From the archives

A look through the files of the Cumbernauld News

1970

Cumbernauld Town Council approached Dumbarton County Council in an effort to have more schools in Cumbernauld open after hours as play areas for children. At the time, only Abronhill Primary and St Mary’s Primary schools were open for this purpose, but the Town Council have proposed that another three schools should be opened at night.

A FACTORY which had been an integral part and iconic image in Cumbernauld was closing down after being part of the landscape and life-blood of the town for almost 100 years. Workers were already moving out of the Lochside Coal and Fireclay Company’s factory at Greenyards and more were set to follow. 18 of the factory’s 44 employees were made redundant this week with the rest following them in coming days.

CLAIMS were being made by the strikers of the Draughtsmen and Allied Technicians Association, who had been sacked by Burroughs Machines Limited over a wage dispute, that their action had brought deliveries to the company’s Cumbernauld factory to a virtual standstill. An iconic picture coupled with the story, showing around 20 workers struggling with police as they tried to stop a worker from driving through their picket line into work.

1976

MOTHERS in Cumbernauld were triumphant this week after winning a quickfire battle to keep their children safe on a Cumbernauld road. They started their fight when workmen closed a busy footpath leading from Larch Court, in Abronhill to the shopping centre and two primary schools. The mothers complained and argued that the lives of their children and old-age pensioners were in danger because they now had to walk along Larch Road, where lorries frequently travelled, making deliveries to the shopping centre. Although the public only had to walk along the road for 25 yards, the angry mothers were quick to act and within hours a 75 signature protest petition was raised and sent to the council the following day.

It was a sad day for the expressive arts in Cumbernauld as the Light Opera Society was disbanded and put in the hands of a caretaker committee because of a lack of interest.

Vandals struck again at the Ravenswood Pavilion on Sunday. The building was set on fire but not extensively damaged. The building had been subjected to a number of attacks but this was the first time it had been set ablaze. A police spokesperson said: “We are treating this as a case of wilful fire-raising. Our inquiries are continuing.”

1986

MOTHERS in Cumbernauld were triumphant this week after winning a quickfire battle to keep their children safe on a Cumbernauld road. They started their fight when workmen closed a busy footpath leading from Larch Court, in Abronhill to the shopping centre and two primary schools. The mothers complained and argued that the lives of their children and old-age pensioners were in danger because they now had to walk along Larch Road, where lorries frequently travelled, making deliveries to the shopping centre. Although the public only had to walk along the road for 25 yards, the angry mothers were quick to act and within hours a 75 signature protest petition was raised and sent to the council the following day.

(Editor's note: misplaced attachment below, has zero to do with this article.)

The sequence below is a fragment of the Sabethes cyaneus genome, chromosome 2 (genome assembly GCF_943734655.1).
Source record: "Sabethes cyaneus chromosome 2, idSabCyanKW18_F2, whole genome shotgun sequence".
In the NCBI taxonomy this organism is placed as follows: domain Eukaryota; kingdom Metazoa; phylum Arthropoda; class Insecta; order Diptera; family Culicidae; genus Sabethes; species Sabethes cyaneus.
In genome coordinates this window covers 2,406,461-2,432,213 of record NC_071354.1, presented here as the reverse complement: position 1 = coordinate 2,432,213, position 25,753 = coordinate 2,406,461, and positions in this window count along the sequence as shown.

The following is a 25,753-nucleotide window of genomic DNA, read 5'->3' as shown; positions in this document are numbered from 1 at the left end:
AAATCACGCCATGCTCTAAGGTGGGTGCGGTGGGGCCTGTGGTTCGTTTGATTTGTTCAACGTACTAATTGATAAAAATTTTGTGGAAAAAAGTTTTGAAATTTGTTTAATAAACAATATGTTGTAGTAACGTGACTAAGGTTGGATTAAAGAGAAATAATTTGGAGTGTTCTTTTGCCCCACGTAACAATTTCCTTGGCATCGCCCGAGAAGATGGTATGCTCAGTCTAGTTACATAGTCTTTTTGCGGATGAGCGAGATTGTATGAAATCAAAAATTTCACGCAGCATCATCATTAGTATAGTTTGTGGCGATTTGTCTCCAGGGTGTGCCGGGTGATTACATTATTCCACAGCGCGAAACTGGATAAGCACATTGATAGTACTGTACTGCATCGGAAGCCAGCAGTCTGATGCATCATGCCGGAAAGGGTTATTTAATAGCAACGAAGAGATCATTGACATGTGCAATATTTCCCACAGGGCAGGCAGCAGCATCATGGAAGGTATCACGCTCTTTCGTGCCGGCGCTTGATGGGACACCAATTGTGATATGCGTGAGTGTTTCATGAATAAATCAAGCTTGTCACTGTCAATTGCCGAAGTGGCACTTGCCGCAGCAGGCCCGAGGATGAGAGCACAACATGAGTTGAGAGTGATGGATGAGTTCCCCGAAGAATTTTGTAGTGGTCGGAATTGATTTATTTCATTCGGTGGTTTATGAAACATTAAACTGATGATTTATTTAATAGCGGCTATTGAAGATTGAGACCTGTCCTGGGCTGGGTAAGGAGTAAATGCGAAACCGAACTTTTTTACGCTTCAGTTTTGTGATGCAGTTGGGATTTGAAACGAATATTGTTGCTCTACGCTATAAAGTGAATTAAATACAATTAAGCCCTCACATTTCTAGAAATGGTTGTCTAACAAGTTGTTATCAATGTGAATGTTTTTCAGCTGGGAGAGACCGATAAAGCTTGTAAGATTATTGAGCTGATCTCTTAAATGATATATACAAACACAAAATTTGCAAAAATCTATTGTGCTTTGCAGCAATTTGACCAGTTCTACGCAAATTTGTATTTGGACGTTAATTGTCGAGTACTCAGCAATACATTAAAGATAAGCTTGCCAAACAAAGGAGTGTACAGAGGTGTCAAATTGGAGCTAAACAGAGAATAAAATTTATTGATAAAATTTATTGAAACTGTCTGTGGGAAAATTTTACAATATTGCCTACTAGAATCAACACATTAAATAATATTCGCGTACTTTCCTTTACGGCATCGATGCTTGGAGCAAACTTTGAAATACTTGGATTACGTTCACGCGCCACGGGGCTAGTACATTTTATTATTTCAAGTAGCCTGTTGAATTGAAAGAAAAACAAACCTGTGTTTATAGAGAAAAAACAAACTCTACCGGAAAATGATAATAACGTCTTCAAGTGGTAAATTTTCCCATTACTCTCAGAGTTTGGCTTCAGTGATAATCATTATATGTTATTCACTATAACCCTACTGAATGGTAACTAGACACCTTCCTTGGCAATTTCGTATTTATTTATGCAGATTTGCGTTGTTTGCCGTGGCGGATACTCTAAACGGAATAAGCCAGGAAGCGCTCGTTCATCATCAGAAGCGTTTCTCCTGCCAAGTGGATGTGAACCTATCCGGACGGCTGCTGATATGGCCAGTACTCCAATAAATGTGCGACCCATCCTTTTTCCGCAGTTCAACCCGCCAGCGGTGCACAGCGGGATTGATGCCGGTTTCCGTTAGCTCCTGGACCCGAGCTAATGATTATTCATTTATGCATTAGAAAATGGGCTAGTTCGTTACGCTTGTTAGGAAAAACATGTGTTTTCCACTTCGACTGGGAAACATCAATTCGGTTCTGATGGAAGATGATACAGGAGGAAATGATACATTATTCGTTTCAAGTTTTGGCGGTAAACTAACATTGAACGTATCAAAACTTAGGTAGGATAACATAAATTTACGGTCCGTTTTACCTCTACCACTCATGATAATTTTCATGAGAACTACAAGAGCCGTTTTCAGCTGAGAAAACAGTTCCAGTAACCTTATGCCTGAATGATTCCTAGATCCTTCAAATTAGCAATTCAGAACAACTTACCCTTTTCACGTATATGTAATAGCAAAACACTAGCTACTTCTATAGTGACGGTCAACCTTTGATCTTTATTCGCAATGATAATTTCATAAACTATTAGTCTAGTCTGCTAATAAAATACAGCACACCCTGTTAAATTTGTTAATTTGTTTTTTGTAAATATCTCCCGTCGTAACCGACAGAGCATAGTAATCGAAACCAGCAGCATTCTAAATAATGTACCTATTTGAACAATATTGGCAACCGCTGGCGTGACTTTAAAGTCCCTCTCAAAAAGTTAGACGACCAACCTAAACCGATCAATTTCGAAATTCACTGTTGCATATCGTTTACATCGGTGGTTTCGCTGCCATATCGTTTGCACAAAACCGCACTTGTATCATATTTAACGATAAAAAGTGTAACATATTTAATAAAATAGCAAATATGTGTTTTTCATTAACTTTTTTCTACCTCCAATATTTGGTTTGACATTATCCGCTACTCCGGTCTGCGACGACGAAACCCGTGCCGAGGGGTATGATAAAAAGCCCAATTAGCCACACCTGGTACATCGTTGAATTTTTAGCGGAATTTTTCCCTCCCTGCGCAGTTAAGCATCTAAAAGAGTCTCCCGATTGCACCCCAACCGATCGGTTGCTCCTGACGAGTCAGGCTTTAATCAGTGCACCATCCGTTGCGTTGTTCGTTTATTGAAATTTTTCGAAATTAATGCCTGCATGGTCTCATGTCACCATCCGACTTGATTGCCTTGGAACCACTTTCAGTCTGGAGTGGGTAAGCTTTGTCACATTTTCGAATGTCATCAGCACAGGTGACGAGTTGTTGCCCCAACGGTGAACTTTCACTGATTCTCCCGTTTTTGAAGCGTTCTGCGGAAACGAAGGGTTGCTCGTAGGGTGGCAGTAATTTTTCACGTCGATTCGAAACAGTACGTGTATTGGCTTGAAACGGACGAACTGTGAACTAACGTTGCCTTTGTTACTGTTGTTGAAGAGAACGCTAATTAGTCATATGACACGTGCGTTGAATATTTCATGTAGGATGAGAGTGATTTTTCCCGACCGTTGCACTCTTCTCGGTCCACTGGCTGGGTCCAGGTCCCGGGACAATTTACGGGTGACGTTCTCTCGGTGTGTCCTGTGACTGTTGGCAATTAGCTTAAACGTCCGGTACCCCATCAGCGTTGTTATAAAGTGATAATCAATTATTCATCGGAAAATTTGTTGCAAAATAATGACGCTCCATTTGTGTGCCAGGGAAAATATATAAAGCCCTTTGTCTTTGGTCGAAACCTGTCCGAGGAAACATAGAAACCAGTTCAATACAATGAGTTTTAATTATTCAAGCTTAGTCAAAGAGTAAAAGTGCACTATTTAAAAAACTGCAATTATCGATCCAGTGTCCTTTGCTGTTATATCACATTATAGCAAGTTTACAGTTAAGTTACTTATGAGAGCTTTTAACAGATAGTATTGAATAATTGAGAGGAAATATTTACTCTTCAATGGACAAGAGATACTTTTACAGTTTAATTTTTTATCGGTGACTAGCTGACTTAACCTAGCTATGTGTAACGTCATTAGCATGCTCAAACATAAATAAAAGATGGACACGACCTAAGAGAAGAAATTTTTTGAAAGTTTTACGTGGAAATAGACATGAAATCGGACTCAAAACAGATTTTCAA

It was a sad day for the expressive arts in Cumbernauld as the Light Opera Society was disbanded and put in the hands of a caretaker committee because of a lack of interest.

Vandals struck again at the Ravenswood Pavilion on Sunday. The building was set on fire but not extensively damaged. The building had been subjected to a number of attacks but this was the first time it had been set ablaze. A police spokesperson said: “We are treating this as a case of wilful fire-raising. Our inquiries are continuing.”

1996

OPPOSITION was growing in Cumbernauld over plans to drive a ‘new motorway’ through the town. It seems as if opposition to the M80 was as prevalent in 1996 as it is today as meetings held in the town showed that the message was clear from the start: “We don’t want it here.” Scottish Office officials overseeing the ‘long-awaited’ M80 extension had to choose between a route through the Kelvin Valley, by Kilsyth or along the existing A80 through Cumbernauld, and despite local councillors reporting widespread displeasure at the options available, Cumbernauld was picked.

WOrk on a £648,000 Town Centre improvement project got under way this week in 1996. The 16-week project was aimed at improving the cosmetic appearance of Forth Walk in Phase One and saw the floor recovered in tiles, the walls given a face -lift and the roof lighting system repaired.

Schools in Cumbernauld were at crisis point, as North Lanarkshire Council admitted it did not have cash for large repairs and even some basic facilities. The council’s already strained education budget was hit by a £4million shortfall, leaving schools facing patch-up repairs, obsolete equipment and out-dated classrooms.